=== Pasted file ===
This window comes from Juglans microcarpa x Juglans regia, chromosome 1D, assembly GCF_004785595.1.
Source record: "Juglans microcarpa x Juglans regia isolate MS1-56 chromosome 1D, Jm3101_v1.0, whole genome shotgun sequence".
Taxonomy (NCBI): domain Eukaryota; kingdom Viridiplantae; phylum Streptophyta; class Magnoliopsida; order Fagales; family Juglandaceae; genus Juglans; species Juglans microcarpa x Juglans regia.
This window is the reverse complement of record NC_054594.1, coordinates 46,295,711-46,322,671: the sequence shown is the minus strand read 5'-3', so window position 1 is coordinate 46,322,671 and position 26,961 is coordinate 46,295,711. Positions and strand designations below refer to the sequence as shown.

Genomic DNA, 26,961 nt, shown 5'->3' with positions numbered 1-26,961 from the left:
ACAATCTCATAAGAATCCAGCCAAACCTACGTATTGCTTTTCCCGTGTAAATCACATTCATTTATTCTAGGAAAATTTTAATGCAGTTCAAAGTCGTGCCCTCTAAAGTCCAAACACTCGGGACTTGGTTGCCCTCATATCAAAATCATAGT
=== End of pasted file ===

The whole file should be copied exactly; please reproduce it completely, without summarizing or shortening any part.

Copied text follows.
This window comes from Juglans microcarpa x Juglans regia, chromosome 1D, assembly GCF_004785595.1.
Source record: "Juglans microcarpa x Juglans regia isolate MS1-56 chromosome 1D, Jm3101_v1.0, whole genome shotgun sequence".
Taxonomy (NCBI): domain Eukaryota; kingdom Viridiplantae; phylum Streptophyta; class Magnoliopsida; order Fagales; family Juglandaceae; genus Juglans; species Juglans microcarpa x Juglans regia.
This window is the reverse complement of record NC_054594.1, coordinates 46,295,711-46,322,671: the sequence shown is the minus strand read 5'-3', so window position 1 is coordinate 46,322,671 and position 26,961 is coordinate 46,295,711. Positions and strand designations below refer to the sequence as shown.

Genomic DNA, 26,961 nt, shown 5'->3' with positions numbered 1-26,961 from the left:
ACAATCTCATAAGAATCCAGCCAAACCTACGTATTGCTTTTCCCGTGTAAATCACATTCATTTATTCTAGGAAAATTTTAATGCAGTTCAAAGTCGTGCCCTCTAAAGTCCAAACACTCGGGACTTGGTTGCCCTCATATCAAAATCATAGT